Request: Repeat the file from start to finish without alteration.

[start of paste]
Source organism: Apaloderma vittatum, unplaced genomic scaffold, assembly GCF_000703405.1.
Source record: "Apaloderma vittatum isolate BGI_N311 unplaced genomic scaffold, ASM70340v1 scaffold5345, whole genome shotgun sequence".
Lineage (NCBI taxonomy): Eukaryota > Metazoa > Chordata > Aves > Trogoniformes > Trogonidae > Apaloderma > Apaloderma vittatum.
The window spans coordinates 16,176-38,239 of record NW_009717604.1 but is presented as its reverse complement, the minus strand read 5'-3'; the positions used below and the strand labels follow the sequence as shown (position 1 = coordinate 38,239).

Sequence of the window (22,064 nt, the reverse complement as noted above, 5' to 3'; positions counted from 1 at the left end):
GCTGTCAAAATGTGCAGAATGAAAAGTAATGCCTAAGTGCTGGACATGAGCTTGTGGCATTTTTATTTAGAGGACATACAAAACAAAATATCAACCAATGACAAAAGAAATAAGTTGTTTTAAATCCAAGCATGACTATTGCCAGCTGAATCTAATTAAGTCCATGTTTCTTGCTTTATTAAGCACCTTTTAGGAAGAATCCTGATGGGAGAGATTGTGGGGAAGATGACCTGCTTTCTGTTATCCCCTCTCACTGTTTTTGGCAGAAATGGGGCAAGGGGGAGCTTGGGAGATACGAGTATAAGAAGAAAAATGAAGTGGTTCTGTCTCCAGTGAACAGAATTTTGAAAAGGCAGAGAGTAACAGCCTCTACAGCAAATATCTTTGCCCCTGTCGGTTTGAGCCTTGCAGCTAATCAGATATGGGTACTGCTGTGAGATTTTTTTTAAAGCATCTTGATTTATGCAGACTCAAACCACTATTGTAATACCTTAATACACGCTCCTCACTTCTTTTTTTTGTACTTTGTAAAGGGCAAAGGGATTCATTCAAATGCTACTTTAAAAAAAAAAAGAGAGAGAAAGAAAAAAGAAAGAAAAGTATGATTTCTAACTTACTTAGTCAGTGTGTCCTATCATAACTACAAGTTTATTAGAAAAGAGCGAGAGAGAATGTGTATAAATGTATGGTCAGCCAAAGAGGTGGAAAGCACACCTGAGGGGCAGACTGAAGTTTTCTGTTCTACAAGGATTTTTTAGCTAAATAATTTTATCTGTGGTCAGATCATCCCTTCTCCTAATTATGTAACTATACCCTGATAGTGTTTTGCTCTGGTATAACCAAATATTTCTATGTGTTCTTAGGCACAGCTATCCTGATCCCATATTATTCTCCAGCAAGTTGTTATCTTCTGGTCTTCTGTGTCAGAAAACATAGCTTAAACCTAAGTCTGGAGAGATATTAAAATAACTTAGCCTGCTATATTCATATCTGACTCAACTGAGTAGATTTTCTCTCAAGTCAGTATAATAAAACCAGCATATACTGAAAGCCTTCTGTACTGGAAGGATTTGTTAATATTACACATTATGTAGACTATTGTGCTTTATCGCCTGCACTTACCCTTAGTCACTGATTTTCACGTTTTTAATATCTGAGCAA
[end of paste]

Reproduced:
Source organism: Apaloderma vittatum, unplaced genomic scaffold, assembly GCF_000703405.1.
Source record: "Apaloderma vittatum isolate BGI_N311 unplaced genomic scaffold, ASM70340v1 scaffold5345, whole genome shotgun sequence".
Lineage (NCBI taxonomy): Eukaryota > Metazoa > Chordata > Aves > Trogoniformes > Trogonidae > Apaloderma > Apaloderma vittatum.
The window spans coordinates 16,176-38,239 of record NW_009717604.1 but is presented as its reverse complement, the minus strand read 5'-3'; the positions used below and the strand labels follow the sequence as shown (position 1 = coordinate 38,239).

Sequence of the window (22,064 nt, the reverse complement as noted above, 5' to 3'; positions counted from 1 at the left end):
GCTGTCAAAATGTGCAGAATGAAAAGTAATGCCTAAGTGCTGGACATGAGCTTGTGGCATTTTTATTTAGAGGACATACAAAACAAAATATCAACCAATGACAAAAGAAATAAGTTGTTTTAAATCCAAGCATGACTATTGCCAGCTGAATCTAATTAAGTCCATGTTTCTTGCTTTATTAAGCACCTTTTAGGAAGAATCCTGATGGGAGAGATTGTGGGGAAGATGACCTGCTTTCTGTTATCCCCTCTCACTGTTTTTGGCAGAAATGGGGCAAGGGGGAGCTTGGGAGATACGAGTATAAGAAGAAAAATGAAGTGGTTCTGTCTCCAGTGAACAGAATTTTGAAAAGGCAGAGAGTAACAGCCTCTACAGCAAATATCTTTGCCCCTGTCGGTTTGAGCCTTGCAGCTAATCAGATATGGGTACTGCTGTGAGATTTTTTTTAAAGCATCTTGATTTATGCAGACTCAAACCACTATTGTAATACCTTAATACACGCTCCTCACTTCTTTTTTTTGTACTTTGTAAAGGGCAAAGGGATTCATTCAAATGCTACTTTAAAAAAAAAAAGAGAGAGAAAGAAAAAAGAAAGAAAAGTATGATTTCTAACTTACTTAGTCAGTGTGTCCTATCATAACTACAAGTTTATTAGAAAAGAGCGAGAGAGAATGTGTATAAATGTATGGTCAGCCAAAGAGGTGGAAAGCACACCTGAGGGGCAGACTGAAGTTTTCTGTTCTACAAGGATTTTTTAGCTAAATAATTTTATCTGTGGTCAGATCATCCCTTCTCCTAATTATGTAACTATACCCTGATAGTGTTTTGCTCTGGTATAACCAAATATTTCTATGTGTTCTTAGGCACAGCTATCCTGATCCCATATTATTCTCCAGCAAGTTGTTATCTTCTGGTCTTCTGTGTCAGAAAACATAGCTTAAACCTAAGTCTGGAGAGATATTAAAATAACTTAGCCTGCTATATTCATATCTGACTCAACTGAGTAGATTTTCTCTCAAGTCAGTATAATAAAACCAGCATATACTGAAAGCCTTCTGTACTGGAAGGATTTGTTAATATTACACATTATGTAGACTATTGTGCTTTATCGCCTGCACTTACCCTTAGTCACTGATTTTCACGTTTTTAATATCTGAGCAA